More than other Atlantic societies, Latin America is shackled to its past. This collection is an exploration of the binding historical legacies--the making of slavery, patrimonial absolutist states, backward agriculture and the imprint of the Enlightenment--with which Latin America continues to grapple.
Leading writers and scholars reflect on how this heritage emerged from colonial institutions and how historians have tackled these legacies over the years, suggesting that these deep encumbrances are why the region has failed to live up to liberal-capitalist expectations. They also invite discussion about the political, economic and cultural heritages of Atlantic colonialism through the idea that persistence is a powerful organizing framework for understanding particular kinds of historical processes.
Jeremy Adelman is the Director of the Program of Latin American Studies and Professor of History at Princeton University.
"Adelman has assembled an impressive group of historians to address the issue of why Latin America's past looms so heavily in the present...This collection deserves attention from both policymakers and scholars." -- Foreign Affairs
"An exceptional anthology that tackles a classic problem in Latin American studies with a plethora of fresh insights. It transcends traditional narratives of the region's colonial past as destiny to analyze the interaction between historical continuity, disruption, and contingency. A book that is scholarly sound, intellectually satisfying, and a great pedagogical tool." -- Jose Moya, Associate Professor of History, UCLA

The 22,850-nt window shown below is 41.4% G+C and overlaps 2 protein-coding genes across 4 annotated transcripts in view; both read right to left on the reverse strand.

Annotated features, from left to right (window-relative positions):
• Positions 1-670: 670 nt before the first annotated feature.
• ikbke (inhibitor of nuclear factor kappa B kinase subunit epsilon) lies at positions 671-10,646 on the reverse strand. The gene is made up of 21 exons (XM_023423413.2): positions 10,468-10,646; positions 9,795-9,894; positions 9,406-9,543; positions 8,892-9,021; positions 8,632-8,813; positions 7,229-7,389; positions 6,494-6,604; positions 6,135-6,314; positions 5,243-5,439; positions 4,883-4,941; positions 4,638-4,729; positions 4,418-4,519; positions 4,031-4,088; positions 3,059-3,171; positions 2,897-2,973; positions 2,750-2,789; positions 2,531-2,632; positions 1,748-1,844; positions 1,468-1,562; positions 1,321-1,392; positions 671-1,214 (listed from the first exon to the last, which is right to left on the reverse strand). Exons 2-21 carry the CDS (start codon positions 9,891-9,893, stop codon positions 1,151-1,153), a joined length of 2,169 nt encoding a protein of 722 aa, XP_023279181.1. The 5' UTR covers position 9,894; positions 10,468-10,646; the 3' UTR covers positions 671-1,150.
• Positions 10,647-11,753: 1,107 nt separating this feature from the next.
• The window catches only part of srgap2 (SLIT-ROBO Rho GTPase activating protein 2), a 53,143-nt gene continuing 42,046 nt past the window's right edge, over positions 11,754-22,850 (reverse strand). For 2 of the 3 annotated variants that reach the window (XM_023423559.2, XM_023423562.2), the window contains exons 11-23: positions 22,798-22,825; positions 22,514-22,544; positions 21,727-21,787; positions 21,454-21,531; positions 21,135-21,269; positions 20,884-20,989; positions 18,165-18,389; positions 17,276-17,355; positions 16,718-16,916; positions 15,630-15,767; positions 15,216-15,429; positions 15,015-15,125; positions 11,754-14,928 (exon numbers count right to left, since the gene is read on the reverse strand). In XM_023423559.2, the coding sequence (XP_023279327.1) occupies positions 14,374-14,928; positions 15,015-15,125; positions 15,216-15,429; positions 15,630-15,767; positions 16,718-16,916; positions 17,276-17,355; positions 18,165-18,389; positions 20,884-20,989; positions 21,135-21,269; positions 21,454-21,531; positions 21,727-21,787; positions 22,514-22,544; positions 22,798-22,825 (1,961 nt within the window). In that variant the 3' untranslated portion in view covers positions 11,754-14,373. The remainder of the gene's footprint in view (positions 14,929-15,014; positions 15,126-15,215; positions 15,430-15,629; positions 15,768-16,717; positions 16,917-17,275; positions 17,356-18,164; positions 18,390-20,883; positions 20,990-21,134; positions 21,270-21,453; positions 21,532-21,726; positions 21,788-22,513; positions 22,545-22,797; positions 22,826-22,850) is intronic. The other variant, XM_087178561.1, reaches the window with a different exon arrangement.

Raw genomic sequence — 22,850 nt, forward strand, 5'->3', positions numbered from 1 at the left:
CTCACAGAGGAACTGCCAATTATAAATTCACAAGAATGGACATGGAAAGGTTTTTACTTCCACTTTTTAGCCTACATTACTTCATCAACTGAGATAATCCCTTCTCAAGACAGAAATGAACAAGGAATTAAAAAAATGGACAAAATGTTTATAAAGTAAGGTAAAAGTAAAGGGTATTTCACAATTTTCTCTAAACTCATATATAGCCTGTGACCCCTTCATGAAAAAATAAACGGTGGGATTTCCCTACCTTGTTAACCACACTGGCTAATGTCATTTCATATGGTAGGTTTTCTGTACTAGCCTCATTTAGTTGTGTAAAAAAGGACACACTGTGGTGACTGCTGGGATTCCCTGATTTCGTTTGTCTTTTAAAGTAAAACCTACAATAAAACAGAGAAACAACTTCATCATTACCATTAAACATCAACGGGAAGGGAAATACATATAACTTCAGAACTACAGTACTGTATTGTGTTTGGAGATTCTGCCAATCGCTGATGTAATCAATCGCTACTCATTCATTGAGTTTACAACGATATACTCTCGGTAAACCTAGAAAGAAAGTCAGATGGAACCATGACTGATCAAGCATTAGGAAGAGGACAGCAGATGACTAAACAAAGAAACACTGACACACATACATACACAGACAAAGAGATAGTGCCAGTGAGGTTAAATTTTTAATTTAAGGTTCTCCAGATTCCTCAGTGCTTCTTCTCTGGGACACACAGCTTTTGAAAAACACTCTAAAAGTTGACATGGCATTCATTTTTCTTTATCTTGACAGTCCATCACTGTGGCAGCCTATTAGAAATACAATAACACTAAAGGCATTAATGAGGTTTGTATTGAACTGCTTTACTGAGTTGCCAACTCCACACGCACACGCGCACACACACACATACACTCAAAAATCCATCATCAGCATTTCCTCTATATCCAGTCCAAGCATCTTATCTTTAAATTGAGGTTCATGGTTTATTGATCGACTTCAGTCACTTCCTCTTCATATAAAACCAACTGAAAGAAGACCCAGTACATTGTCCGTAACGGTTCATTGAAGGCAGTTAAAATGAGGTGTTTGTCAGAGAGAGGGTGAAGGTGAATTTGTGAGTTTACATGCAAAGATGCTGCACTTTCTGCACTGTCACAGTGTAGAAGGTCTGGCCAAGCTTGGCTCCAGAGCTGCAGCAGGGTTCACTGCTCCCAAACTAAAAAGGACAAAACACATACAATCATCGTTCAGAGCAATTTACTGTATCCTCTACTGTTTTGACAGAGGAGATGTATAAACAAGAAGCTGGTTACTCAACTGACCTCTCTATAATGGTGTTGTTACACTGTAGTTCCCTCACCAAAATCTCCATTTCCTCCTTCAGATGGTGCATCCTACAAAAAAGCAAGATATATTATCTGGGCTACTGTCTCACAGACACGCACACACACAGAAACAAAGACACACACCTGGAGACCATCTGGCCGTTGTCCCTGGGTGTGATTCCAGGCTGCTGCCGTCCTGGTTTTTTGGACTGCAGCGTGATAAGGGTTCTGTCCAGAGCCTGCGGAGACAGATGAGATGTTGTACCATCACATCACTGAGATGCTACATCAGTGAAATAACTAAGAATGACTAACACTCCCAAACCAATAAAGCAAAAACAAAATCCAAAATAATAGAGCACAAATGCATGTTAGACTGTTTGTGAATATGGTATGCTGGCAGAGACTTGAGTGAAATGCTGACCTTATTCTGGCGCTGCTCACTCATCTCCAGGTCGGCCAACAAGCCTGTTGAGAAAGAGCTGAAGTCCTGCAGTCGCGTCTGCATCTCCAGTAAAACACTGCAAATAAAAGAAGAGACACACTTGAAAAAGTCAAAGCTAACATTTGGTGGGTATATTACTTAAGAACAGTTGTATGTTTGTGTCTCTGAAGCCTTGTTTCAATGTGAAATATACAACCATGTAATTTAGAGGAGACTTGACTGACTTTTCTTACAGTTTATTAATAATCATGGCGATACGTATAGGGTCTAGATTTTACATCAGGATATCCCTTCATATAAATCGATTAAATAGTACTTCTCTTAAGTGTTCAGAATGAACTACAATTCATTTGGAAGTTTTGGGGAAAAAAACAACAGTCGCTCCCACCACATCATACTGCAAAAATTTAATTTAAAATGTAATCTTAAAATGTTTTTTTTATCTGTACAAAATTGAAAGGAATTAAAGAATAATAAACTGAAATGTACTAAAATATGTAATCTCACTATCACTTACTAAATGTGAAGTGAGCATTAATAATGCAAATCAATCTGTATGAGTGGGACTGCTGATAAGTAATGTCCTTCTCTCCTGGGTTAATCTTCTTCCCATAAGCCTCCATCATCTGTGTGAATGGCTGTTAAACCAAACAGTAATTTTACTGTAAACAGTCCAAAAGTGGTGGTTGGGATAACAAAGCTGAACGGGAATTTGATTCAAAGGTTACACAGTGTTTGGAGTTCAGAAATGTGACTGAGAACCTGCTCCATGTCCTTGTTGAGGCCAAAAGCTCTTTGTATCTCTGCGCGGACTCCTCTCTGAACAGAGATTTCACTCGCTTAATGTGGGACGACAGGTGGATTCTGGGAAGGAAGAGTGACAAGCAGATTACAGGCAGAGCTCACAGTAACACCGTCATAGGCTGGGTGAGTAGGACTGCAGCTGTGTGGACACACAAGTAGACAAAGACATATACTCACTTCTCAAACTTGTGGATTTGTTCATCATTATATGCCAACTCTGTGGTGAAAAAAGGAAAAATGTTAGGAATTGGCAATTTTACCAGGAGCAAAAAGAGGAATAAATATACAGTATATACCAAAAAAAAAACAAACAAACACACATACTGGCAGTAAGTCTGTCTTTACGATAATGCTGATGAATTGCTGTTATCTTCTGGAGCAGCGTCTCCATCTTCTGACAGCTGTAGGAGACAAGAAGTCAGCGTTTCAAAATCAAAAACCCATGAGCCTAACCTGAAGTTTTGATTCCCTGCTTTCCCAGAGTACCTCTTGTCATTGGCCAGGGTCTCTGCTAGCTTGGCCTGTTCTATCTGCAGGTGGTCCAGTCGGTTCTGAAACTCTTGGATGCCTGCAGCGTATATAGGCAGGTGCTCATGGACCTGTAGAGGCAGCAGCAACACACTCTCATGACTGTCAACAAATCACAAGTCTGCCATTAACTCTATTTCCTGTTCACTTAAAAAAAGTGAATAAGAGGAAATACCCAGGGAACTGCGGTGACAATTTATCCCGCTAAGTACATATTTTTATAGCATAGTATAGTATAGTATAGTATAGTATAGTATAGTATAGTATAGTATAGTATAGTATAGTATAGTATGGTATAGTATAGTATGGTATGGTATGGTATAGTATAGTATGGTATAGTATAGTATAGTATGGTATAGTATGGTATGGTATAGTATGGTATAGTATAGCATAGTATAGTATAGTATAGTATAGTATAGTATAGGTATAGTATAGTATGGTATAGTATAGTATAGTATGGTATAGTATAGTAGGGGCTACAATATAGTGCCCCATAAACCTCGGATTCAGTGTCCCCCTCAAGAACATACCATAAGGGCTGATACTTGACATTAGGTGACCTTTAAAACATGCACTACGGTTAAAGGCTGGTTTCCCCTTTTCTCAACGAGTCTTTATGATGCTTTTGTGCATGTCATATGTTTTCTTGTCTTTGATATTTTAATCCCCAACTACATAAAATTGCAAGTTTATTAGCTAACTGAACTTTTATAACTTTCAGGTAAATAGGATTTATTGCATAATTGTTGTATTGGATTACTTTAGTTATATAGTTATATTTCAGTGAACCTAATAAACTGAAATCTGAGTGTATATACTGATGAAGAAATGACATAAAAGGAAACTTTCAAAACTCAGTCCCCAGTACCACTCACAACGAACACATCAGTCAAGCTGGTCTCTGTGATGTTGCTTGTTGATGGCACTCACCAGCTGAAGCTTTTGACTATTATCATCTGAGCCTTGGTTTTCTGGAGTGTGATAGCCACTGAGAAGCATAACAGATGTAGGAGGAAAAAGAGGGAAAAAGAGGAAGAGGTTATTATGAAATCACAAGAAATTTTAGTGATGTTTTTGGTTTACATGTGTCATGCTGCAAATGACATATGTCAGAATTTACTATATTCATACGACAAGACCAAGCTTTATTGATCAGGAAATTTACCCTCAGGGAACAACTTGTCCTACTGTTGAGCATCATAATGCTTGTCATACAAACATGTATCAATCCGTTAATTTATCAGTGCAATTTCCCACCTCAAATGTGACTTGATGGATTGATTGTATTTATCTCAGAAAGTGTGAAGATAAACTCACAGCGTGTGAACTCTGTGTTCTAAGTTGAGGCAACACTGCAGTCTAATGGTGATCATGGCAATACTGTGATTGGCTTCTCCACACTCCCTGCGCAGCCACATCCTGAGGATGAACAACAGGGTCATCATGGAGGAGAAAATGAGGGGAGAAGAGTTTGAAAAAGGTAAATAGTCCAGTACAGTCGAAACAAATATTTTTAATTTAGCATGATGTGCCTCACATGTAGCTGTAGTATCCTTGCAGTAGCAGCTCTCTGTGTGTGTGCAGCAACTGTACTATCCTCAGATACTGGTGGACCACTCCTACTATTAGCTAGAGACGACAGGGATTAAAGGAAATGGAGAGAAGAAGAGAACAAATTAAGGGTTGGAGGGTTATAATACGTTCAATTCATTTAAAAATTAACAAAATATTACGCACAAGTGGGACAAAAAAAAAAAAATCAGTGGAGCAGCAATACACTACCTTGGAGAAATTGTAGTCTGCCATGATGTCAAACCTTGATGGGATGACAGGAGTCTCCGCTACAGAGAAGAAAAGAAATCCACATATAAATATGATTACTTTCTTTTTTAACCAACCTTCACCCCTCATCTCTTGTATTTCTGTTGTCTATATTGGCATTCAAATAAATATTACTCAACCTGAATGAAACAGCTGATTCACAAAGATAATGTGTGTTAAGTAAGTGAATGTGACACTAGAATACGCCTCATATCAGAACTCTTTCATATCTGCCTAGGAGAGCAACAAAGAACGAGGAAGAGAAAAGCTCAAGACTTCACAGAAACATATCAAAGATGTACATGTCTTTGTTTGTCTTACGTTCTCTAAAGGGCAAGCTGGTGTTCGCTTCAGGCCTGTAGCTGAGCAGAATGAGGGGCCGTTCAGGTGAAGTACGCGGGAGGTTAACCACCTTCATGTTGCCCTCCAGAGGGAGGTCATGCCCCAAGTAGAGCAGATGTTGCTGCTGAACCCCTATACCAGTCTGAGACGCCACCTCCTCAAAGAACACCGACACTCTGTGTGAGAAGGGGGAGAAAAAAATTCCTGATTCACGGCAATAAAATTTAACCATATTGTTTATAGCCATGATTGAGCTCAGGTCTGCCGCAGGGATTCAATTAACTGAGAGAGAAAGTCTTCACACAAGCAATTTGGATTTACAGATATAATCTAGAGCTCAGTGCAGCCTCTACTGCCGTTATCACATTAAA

"This superb collection of essays, brilliantly framed by Jeremy Adelman's introduction, offers consistently insightful and thought-provoking confrontations with the colonial past of Latin America. Colonial Legacies makes bulky course packets obsolete -- an essay a week from this book will make every discussion worth attending." -- John Coatsworth, Director, David Rockefeller Center for Latin American Studies, Harvard University
"Students of world history will find the opening chapters of interest, as the authors reject Eurocentricism in favor of an Atlantic view embracing the complexities of three diverse continents. Other essays round out the collection and pull it in different, but generally appropriate ways." -- Journal of World History